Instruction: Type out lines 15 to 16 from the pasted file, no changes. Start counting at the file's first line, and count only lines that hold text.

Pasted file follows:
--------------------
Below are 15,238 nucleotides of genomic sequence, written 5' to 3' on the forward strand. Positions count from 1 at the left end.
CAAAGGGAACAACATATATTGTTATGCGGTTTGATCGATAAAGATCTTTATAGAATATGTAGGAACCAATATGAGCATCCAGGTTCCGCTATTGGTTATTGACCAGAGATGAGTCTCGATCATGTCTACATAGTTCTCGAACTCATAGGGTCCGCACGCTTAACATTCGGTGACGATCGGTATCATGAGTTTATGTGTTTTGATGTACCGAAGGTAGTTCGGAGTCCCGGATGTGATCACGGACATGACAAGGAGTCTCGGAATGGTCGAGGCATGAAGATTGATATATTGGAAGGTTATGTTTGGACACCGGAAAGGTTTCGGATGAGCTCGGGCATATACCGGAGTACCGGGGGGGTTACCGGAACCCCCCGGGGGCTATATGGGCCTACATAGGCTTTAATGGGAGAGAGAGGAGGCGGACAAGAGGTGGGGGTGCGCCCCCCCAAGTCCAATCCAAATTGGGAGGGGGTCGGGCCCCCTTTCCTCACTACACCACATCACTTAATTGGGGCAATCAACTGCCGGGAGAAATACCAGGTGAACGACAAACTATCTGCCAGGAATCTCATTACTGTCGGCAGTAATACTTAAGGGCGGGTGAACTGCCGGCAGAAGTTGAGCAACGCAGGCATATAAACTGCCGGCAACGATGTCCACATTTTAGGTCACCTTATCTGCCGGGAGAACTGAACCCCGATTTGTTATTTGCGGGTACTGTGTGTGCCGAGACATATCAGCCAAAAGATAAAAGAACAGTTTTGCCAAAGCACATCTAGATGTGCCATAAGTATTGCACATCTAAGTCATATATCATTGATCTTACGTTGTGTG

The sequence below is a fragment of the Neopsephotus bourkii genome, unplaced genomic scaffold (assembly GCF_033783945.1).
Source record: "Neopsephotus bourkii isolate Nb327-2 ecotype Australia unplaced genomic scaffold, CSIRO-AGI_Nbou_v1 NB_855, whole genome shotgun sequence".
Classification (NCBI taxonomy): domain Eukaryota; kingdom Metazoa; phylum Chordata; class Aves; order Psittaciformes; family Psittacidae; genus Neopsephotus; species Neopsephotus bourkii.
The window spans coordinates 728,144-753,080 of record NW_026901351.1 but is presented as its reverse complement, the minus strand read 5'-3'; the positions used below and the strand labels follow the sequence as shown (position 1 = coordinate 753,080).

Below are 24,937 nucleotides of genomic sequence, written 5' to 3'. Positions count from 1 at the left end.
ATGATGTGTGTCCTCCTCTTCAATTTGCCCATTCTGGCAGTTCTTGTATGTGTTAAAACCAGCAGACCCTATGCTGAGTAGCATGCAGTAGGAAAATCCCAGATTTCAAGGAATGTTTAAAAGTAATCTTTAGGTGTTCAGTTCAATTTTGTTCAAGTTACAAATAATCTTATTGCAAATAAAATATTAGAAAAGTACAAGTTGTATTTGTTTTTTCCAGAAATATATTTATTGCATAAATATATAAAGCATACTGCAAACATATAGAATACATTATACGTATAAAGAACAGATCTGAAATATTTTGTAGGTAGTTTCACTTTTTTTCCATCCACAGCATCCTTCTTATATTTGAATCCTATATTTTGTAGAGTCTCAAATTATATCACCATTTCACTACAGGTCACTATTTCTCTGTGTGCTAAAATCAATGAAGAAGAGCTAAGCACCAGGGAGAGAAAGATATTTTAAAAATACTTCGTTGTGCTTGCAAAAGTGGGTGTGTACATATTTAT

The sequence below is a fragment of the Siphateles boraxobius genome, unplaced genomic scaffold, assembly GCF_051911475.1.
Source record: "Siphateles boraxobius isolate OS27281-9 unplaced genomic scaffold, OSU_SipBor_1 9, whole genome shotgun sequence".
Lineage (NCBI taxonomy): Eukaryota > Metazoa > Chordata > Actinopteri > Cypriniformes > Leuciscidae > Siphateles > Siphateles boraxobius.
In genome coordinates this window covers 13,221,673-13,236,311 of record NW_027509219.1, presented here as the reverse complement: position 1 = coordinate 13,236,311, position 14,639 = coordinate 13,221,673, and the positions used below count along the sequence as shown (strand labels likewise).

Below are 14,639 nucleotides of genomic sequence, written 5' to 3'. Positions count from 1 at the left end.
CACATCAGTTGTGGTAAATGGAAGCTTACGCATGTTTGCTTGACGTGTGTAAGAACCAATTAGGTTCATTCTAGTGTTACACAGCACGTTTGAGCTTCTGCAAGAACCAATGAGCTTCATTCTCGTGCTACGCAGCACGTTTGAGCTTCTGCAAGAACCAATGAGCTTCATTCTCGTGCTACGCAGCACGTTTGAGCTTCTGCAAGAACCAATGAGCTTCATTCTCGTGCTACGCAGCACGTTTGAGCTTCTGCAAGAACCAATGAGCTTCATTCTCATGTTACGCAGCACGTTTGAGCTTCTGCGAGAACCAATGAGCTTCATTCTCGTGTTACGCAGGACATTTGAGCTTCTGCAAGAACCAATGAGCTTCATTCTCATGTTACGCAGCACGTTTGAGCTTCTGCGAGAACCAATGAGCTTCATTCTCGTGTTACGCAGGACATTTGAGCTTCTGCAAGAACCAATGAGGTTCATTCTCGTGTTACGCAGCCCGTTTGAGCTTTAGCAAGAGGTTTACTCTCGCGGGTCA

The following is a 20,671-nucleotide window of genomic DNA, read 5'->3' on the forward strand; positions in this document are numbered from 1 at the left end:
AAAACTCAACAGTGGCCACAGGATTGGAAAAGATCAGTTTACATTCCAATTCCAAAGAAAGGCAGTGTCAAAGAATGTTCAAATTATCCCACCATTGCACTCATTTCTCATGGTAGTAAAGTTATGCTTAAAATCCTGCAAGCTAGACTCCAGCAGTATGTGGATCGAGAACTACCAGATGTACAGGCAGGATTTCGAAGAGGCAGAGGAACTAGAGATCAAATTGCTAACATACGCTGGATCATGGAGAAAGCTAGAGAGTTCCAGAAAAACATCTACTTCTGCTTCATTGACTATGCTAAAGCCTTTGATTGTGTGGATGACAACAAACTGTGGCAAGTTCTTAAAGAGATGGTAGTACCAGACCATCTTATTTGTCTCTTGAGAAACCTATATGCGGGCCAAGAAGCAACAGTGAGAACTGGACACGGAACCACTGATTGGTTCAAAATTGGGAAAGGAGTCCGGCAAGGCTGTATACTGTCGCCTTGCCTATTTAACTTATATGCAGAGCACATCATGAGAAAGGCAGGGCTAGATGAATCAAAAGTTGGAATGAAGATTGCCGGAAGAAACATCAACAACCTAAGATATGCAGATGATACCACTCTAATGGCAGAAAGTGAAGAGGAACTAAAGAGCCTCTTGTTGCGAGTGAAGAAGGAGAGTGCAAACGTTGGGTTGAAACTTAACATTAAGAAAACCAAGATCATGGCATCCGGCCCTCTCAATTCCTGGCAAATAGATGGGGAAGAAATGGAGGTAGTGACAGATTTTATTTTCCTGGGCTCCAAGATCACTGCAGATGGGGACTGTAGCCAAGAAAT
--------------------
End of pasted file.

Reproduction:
The following is a 20,671-nucleotide window of genomic DNA, read 5'->3' on the forward strand; positions in this document are numbered from 1 at the left end:
AAAACTCAACAGTGGCCACAGGATTGGAAAAGATCAGTTTACATTCCAATTCCAAAGAAAGGCAGTGTCAAAGAATGTTCAAATTATCCCACCATTGCACTCATTTCTCATGGTAGTAAAGTTATGCTTAAAATCCTGCAAGCTAGACTCCAGCAGTATGTGGATCGAGAACTACCAGATGTACAGGCAGGATTTCGAAGAGGCAGAGGAACTAGAGATCAAATTGCTAACATACGCTGGATCATGGAGAAAGCTAGAGAGTTCCAGAAAAACATCTACTTCTGCTTCATTGACTATGCTAAAGCCTTTGATTGTGTGGATGACAACAAACTGTGGCAAGTTCTTAAAGAGATGGTAGTACCAGACCATCTTATTTGTCTCTTGAGAAACCTATATGCGGGCCAAGAAGCAACAGTGAGAACTGGACACGGAACCACTGATTGGTTCAAAATTGGGAAAGGAGTCCGGCAAGGCTGTATACTGTCGCCTTGCCTATTTAACTTATATGCAGAGCACATCATGAGAAAGGCAGGGCTAGATGAATCAAAAGTTGGAATGAAGATTGCCGGAAGAAACATCAACAACCTAAGATATGCAGATGATACCACTCTAATGGCAGAAAGTGAAGAGGAACTAAAGAGCCTCTTGTTGCGAGTGAAGAAGGAGAGTGCAAACGTTGGGTTGAAACTTAACATTAAGAAAACCAAGATCATGGCATCCGGCCCTCTCAATTCCTGGCAAATAGATGGGGAAGAAATGGAGGTAGTGACAGATTTTATTTTCCTGGGCTCCAAGATCACTGCAGATGGGGACTGTAGCCAAGAAAT